by Lisa Ann Burke and BrightMove Recruiting Software and Employment Software
Many businesses based their recruitment efforts on a selective and sophisticated process whereby the company attempts to gage whether a potential employee has the requisite skill set and history of accomplishment to be effective in the open position. However, there is a wealth or research which points to the fact that nearly 75% of new hires do not remain in their position after a three month period. It is most often the case that new employee leave a company, not because of the job responsibilities in and of themselves, but because there is some type of disconnect between the suitability of the employee to the overall work environment.
The impact of this turnover to company costs is significant in terms of having to re-hire and re-train replacement staff. Especially during recessionary periods, such as we are now experiencing, it is critically important to ensure, as much as possible, that your company has made the best match possible.
The fact that many employees leave a job based on factors having nothing to do with the job itself leads us to recognize that there need to be some additional factors weighed into the selection process, aside from traditional evaluation methods.
Other considerations include:
- Work behaviors and style: Does the candidate prefer a loosely structured or rigid work environment?
- Values: Does the candidate share the overall values of the company; e.g. is a given candidate team-oriented, do they value superior customer service, are they committed to putting in the necessary time and effort to get the job done successfully?
- Motivation: Does the candidate show evidence of being motivated to perform the responsibilities of the position?
- Intellect: Does the candidate possess the requisite “brain power” to perform the job successfully?
The degree to which each candidate possesses the factors noted above can be determined from the administration of pen and pencil, as well as online assessments. For guidance in designing these assessments, you can refer to several online testing resources commonly utilized by both hiring managers and recruiters.
Before you can design any assessment, there needs to be an analysis performed of what the position requires in terms of each of the factors noted above. Not all the factors will carry the same weight but the goal is to identify those which are most critical in ensuring a best-fit between candidate and the company in terms of culture and job responsibilities. For example, if the position is for a staff accountant, which by its nature is performed on a fairly routine and independent basis, you will not be too concerned with how much the employee values working as part of a team, or whether they prefer a rigid or loose work structure.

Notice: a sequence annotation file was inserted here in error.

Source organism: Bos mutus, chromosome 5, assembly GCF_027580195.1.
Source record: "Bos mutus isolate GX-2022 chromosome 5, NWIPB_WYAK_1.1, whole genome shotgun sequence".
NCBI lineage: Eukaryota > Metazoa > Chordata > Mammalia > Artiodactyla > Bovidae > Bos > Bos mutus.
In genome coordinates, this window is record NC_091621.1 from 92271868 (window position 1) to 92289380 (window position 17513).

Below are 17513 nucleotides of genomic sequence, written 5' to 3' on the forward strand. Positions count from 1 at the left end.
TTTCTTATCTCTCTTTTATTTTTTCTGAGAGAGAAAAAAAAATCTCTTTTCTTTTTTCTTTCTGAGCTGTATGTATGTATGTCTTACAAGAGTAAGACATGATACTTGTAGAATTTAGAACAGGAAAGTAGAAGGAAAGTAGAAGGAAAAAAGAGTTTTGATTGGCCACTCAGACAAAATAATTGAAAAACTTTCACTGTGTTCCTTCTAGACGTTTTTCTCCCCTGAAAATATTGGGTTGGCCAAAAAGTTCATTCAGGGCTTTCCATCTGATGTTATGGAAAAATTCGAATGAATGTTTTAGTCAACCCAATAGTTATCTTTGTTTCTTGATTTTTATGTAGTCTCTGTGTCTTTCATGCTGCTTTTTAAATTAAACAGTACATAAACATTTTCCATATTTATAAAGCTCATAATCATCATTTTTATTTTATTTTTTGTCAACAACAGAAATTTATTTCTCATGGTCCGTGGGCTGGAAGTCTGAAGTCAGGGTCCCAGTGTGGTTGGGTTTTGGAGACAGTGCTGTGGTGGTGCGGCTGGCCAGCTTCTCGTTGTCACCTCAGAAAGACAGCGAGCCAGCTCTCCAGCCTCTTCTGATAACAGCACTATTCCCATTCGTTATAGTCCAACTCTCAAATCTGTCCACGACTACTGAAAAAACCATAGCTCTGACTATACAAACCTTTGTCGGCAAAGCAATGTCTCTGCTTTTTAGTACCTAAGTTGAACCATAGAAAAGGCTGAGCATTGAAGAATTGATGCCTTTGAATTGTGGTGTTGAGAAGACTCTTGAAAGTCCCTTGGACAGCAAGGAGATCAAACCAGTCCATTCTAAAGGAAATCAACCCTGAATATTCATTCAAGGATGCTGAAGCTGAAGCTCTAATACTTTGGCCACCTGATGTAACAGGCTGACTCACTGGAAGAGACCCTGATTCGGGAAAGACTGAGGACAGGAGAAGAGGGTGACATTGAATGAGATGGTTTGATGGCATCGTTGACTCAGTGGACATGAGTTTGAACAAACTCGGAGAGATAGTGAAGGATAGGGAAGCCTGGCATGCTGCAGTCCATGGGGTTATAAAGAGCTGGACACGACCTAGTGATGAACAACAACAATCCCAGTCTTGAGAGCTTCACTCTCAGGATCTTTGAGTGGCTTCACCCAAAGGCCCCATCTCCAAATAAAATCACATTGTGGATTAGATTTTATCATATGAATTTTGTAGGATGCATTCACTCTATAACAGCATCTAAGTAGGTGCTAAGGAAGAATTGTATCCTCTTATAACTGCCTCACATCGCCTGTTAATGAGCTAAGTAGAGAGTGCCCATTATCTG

Once you have defined the parameters of the position, designed and administered the testing to viable candidates, the next step would be to analyze the results. You will want to note any areas where there is a clear match between the candidate and 1) the responsibilities of the position and 2) the overall company culture. It is equally important to note any areas of possible concern and be sure to weigh those into your decision-making process.
Although it is true that we tend to form an impression of someone within 15 seconds of meeting them, when it comes to recruitment, it is best to lay aside those first impressions and take a much more holistic approach to candidate evaluation. Many times lack of specific technical experience can be overcome by a candidate’s “willingness-to-learn” attitude, as well as having many of the same work values on which the company culture is based.
When a holistic recruitment method is utilized it will significantly improve the chances of hiring the “right’ candidate, which will then lead to overall better retention, in some studies by as much as 75 to 80 percent. This is due to the fact that the selection process includes testing of candidates for “rightness of fit” on a multi-dimensional basis, rather than being based solely on a review of past experience and skill set.
About Lisa Ann Burke
Lisa had been a full-cycle recuriter with a major staffing firm for five years and Career Coach for four. She transitioned into a full time writing career in 2009 and has composed a variety of material within the careers and human resource sectors for both print and online venues. She is also a contribuitng author for several career-related anthologies